We live in dangerous times. I have said this before and I say it again. The latest incident to provoke my angst is the political crisis around the Clicks advert and the responses to it. The incident is now old hat. The company launched an advertisement around hair with explicit racist overtones which provoked a public outcry. It apologised, but many were not about to leave the matter there. The EFF, long corralled by Covid-19 and awaiting an opportunity for political spectacle, grasped the moment and demanded that the company meet certain demands, including closing for five days as a financial penalty for their racialised advert. If the company refused, the party pledged to call out its members and shut down Clicks branches around the country.
The act was, of course, a blatant power grab by the EFF. It has no formal authority to act in the manner that it did. The act was essentially equivalent to a local gang muscling businesses to do as they suggest or be forcibly closed down. There was also no leadership from the political authorities on the matter. Government remained silent on this blatant violation of the law. And there were many others in civil society including journalists, activists, and other commentators who easily got distracted by the racism and ignored the threats of violence and the extra-legal character of the EFF’s response.
Of course, many of us who were critical of the EFF’s response were not suggesting that Clicks should not be held accountable. Indeed, many of us recommended firm action but demanded that this be undertaken within the framework of the law by institutions allocated with this responsibility. One such body would have been the Human Rights Commission which has the explicit constitutional authority to deal with this matter. Moreover, many of us were also concerned about the incitement and violent imagery that was evident in the communication of the EFF leaders. Almost all of them formally called for the protest by using the word “attack”. In this context, many of us were convinced that the implicit call to the ground forces was to trash the branches and harass the customers and staff of Clicks. So it was not surprising that within hours on the first day of the protest, a store was petrol bombed, a number of others were trashed, and several others were closed under the threat of violence.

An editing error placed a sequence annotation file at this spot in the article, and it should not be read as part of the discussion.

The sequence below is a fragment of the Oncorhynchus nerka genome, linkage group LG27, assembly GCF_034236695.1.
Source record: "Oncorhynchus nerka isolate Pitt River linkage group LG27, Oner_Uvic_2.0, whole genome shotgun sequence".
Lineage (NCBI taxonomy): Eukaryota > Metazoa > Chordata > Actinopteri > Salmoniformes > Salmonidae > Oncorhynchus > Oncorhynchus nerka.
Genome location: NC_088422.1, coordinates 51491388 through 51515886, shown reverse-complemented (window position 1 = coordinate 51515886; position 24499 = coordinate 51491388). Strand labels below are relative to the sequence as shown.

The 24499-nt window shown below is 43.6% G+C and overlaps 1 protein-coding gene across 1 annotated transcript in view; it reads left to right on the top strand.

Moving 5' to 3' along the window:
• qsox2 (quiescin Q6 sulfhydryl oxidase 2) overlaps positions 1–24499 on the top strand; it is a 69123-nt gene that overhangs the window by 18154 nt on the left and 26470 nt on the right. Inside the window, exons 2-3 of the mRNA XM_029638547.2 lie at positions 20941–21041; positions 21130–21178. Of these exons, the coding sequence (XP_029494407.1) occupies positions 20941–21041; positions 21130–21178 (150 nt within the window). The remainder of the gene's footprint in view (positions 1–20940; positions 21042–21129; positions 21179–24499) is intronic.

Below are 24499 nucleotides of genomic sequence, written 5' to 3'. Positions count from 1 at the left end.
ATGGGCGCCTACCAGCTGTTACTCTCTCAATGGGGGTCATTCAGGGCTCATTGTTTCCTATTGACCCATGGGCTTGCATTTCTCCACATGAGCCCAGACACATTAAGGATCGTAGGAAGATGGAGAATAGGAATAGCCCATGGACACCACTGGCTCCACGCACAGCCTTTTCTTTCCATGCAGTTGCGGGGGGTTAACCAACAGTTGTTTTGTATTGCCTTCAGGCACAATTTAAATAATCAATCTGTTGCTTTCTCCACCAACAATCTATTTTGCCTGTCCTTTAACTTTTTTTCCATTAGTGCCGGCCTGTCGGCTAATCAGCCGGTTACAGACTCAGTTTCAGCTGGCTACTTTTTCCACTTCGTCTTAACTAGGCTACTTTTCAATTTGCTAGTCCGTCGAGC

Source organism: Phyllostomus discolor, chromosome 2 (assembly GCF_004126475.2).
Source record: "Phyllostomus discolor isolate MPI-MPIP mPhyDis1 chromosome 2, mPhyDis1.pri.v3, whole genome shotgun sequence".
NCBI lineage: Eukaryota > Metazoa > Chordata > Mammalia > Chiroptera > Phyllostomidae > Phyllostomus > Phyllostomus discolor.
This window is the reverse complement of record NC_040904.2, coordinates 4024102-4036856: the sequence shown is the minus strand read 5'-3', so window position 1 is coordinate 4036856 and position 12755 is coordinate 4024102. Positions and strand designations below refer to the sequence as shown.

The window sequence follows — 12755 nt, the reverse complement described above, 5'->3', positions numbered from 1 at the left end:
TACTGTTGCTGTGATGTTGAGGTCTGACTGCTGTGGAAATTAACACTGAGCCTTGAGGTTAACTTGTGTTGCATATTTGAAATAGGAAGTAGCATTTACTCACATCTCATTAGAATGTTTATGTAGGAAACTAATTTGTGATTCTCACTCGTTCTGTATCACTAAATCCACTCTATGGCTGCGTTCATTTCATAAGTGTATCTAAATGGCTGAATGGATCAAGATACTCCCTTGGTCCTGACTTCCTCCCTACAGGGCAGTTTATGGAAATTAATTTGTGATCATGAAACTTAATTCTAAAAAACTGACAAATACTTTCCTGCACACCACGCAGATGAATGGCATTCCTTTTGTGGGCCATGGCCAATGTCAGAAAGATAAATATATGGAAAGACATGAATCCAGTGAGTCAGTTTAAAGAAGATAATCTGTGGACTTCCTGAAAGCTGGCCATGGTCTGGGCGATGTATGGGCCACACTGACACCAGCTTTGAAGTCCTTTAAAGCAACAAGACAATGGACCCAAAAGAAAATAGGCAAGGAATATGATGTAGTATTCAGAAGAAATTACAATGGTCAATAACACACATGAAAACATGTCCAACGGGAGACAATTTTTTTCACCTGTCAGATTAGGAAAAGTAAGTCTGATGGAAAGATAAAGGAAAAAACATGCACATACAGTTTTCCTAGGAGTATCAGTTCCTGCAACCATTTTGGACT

As indicated earlier, there were quite a few journalists and political commentators who were distracted by the racism, ignored the violence, and implicitly supported the EFF’s action. Of course, they paid lip service to condemning violence and promptly qualified this by suggesting that it was understandable given the racism. The net effect of their message: that violence is okay because the political cause is a legitimate one. Is this truly a legitimate message in a democracy and in one of the most violent societies in the world?
A number of others, myself included, criticised the actions for their violence and their extra-legal character. Unsurprisingly, the EFF and its supporters responded in their now classical form; offensive and disrespectful engagement, the use of obnoxious foul language steeped in crude racism, and violent threats. They also responded with the now common strategy of the wholesale deployment of bots. The ANC factions associated with former President Jacob Zuma and the State Capture crowd also got in on the act. This was a moment for them to settle political scores with many whom they deemed responsible for exposing the corruption and incompetence of their political principal during his reign.